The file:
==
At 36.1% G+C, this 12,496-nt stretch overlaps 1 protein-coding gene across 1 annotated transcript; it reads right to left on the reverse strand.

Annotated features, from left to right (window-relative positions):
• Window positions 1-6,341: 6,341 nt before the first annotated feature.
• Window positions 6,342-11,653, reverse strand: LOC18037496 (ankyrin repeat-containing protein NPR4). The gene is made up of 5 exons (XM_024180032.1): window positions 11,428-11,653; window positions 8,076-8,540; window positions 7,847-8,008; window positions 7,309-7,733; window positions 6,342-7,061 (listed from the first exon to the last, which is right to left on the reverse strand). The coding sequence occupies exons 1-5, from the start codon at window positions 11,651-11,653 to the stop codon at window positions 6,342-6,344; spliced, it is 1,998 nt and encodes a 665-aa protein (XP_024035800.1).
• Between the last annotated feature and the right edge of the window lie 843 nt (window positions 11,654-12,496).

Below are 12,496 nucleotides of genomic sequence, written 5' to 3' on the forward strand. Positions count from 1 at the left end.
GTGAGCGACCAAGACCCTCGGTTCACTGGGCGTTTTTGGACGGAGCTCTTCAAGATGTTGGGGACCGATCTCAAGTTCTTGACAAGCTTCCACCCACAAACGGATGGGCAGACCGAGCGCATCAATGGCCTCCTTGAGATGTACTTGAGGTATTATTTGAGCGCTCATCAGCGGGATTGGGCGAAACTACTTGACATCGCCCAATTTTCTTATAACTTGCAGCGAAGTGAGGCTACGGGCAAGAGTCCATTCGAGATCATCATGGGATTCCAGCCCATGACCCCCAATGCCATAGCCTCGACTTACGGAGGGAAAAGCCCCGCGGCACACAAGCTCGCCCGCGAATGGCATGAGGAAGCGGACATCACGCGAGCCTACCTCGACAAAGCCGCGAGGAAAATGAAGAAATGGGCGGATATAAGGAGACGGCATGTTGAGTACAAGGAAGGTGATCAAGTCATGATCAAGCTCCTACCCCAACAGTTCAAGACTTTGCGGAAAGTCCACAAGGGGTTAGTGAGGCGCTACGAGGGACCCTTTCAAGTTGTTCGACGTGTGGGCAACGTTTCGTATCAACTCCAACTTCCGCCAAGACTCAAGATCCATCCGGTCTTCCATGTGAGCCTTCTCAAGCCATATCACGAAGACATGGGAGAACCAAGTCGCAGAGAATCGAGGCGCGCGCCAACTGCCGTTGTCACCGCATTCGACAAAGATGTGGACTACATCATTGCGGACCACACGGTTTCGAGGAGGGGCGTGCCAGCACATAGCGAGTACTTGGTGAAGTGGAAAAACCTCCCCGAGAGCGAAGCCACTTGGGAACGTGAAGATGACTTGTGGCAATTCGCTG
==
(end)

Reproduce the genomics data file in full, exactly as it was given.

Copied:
At 36.1% G+C, this 12,496-nt stretch overlaps 1 protein-coding gene across 1 annotated transcript; it reads right to left on the reverse strand.

Annotated features, from left to right (window-relative positions):
• Window positions 1-6,341: 6,341 nt before the first annotated feature.
• Window positions 6,342-11,653, reverse strand: LOC18037496 (ankyrin repeat-containing protein NPR4). The gene is made up of 5 exons (XM_024180032.1): window positions 11,428-11,653; window positions 8,076-8,540; window positions 7,847-8,008; window positions 7,309-7,733; window positions 6,342-7,061 (listed from the first exon to the last, which is right to left on the reverse strand). The coding sequence occupies exons 1-5, from the start codon at window positions 11,651-11,653 to the stop codon at window positions 6,342-6,344; spliced, it is 1,998 nt and encodes a 665-aa protein (XP_024035800.1).
• Between the last annotated feature and the right edge of the window lie 843 nt (window positions 11,654-12,496).

Below are 12,496 nucleotides of genomic sequence, written 5' to 3' on the forward strand. Positions count from 1 at the left end.
GTGAGCGACCAAGACCCTCGGTTCACTGGGCGTTTTTGGACGGAGCTCTTCAAGATGTTGGGGACCGATCTCAAGTTCTTGACAAGCTTCCACCCACAAACGGATGGGCAGACCGAGCGCATCAATGGCCTCCTTGAGATGTACTTGAGGTATTATTTGAGCGCTCATCAGCGGGATTGGGCGAAACTACTTGACATCGCCCAATTTTCTTATAACTTGCAGCGAAGTGAGGCTACGGGCAAGAGTCCATTCGAGATCATCATGGGATTCCAGCCCATGACCCCCAATGCCATAGCCTCGACTTACGGAGGGAAAAGCCCCGCGGCACACAAGCTCGCCCGCGAATGGCATGAGGAAGCGGACATCACGCGAGCCTACCTCGACAAAGCCGCGAGGAAAATGAAGAAATGGGCGGATATAAGGAGACGGCATGTTGAGTACAAGGAAGGTGATCAAGTCATGATCAAGCTCCTACCCCAACAGTTCAAGACTTTGCGGAAAGTCCACAAGGGGTTAGTGAGGCGCTACGAGGGACCCTTTCAAGTTGTTCGACGTGTGGGCAACGTTTCGTATCAACTCCAACTTCCGCCAAGACTCAAGATCCATCCGGTCTTCCATGTGAGCCTTCTCAAGCCATATCACGAAGACATGGGAGAACCAAGTCGCAGAGAATCGAGGCGCGCGCCAACTGCCGTTGTCACCGCATTCGACAAAGATGTGGACTACATCATTGCGGACCACACGGTTTCGAGGAGGGGCGTGCCAGCACATAGCGAGTACTTGGTGAAGTGGAAAAACCTCCCCGAGAGCGAAGCCACTTGGGAACGTGAAGATGACTTGTGGCAATTCGCTG